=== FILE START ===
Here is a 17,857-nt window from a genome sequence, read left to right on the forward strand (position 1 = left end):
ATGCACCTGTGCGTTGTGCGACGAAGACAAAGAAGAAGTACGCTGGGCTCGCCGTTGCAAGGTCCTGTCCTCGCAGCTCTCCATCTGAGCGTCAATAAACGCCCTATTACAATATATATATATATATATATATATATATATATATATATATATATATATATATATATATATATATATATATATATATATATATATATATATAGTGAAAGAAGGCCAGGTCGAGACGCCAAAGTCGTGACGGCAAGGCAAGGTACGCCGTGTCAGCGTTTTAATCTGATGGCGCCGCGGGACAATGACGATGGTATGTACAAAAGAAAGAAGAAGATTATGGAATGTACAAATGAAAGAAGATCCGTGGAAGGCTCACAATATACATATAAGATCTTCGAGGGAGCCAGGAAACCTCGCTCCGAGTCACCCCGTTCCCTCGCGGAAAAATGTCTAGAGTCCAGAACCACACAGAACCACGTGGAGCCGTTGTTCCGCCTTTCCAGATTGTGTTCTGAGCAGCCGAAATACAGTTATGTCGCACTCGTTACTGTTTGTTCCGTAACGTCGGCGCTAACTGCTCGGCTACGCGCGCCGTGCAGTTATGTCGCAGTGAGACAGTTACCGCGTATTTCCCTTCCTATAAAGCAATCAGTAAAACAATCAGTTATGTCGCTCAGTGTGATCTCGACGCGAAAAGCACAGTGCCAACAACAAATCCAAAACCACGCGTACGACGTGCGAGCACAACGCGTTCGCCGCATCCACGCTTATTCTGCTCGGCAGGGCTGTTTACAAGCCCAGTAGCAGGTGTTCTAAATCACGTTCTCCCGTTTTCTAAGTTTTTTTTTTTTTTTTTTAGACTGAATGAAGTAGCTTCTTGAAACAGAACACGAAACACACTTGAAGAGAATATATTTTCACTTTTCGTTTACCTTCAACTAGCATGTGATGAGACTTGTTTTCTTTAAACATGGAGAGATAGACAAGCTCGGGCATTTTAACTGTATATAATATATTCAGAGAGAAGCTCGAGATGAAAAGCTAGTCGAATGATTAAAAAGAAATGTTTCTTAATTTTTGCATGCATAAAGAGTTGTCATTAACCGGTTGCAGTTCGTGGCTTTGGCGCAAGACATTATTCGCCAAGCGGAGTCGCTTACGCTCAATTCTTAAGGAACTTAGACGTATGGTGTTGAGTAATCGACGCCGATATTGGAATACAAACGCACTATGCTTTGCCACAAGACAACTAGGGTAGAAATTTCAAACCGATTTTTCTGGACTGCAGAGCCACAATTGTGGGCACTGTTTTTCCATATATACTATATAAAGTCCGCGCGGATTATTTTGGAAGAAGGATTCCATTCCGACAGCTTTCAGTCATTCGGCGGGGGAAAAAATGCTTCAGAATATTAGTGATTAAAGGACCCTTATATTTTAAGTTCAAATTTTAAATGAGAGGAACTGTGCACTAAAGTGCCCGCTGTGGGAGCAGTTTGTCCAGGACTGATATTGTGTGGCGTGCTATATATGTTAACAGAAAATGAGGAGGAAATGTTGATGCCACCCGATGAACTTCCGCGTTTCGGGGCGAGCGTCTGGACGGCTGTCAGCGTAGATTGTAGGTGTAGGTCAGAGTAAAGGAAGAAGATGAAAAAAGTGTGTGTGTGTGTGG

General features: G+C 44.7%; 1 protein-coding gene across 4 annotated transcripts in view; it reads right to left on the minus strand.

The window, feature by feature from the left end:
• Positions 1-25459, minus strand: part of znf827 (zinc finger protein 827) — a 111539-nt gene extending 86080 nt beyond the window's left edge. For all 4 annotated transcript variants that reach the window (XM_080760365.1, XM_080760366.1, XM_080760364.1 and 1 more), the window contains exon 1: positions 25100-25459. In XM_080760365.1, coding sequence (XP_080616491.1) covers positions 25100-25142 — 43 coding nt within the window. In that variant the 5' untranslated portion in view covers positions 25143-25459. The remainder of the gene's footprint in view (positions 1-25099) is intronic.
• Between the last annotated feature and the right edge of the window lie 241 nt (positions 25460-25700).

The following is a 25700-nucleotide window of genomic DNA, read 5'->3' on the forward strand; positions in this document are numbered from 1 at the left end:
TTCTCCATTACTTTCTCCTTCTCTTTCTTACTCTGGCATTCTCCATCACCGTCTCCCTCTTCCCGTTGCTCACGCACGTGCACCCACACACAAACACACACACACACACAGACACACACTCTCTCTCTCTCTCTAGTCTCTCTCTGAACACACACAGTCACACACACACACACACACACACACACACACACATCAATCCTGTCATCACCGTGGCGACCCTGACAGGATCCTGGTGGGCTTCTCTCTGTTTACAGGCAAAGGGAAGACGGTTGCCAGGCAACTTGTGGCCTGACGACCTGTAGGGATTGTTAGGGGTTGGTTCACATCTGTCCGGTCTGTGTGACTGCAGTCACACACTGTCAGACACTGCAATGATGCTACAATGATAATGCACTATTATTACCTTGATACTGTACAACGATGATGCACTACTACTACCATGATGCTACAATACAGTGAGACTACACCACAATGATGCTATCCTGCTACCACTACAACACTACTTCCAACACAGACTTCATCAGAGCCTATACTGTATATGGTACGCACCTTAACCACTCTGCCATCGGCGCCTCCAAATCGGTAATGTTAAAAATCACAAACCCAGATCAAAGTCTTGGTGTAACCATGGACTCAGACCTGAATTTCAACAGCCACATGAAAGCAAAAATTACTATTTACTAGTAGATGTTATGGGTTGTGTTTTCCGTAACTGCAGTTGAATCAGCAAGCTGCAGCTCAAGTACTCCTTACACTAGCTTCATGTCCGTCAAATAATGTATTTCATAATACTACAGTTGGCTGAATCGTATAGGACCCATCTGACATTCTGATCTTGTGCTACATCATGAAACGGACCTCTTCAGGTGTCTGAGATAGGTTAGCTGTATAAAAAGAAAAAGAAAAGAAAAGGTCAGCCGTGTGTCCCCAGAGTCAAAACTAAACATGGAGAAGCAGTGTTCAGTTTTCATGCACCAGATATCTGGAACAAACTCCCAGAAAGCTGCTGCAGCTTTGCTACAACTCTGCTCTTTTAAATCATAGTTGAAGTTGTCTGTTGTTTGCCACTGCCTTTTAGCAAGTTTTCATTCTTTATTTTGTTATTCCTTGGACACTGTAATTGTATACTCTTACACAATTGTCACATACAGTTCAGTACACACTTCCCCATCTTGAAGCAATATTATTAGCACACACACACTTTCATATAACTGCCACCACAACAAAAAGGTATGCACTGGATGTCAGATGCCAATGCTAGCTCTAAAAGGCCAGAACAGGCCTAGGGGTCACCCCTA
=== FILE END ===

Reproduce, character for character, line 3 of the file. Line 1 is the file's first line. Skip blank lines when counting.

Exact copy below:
General features: G+C 44.7%; 1 protein-coding gene across 4 annotated transcripts in view; it reads right to left on the minus strand.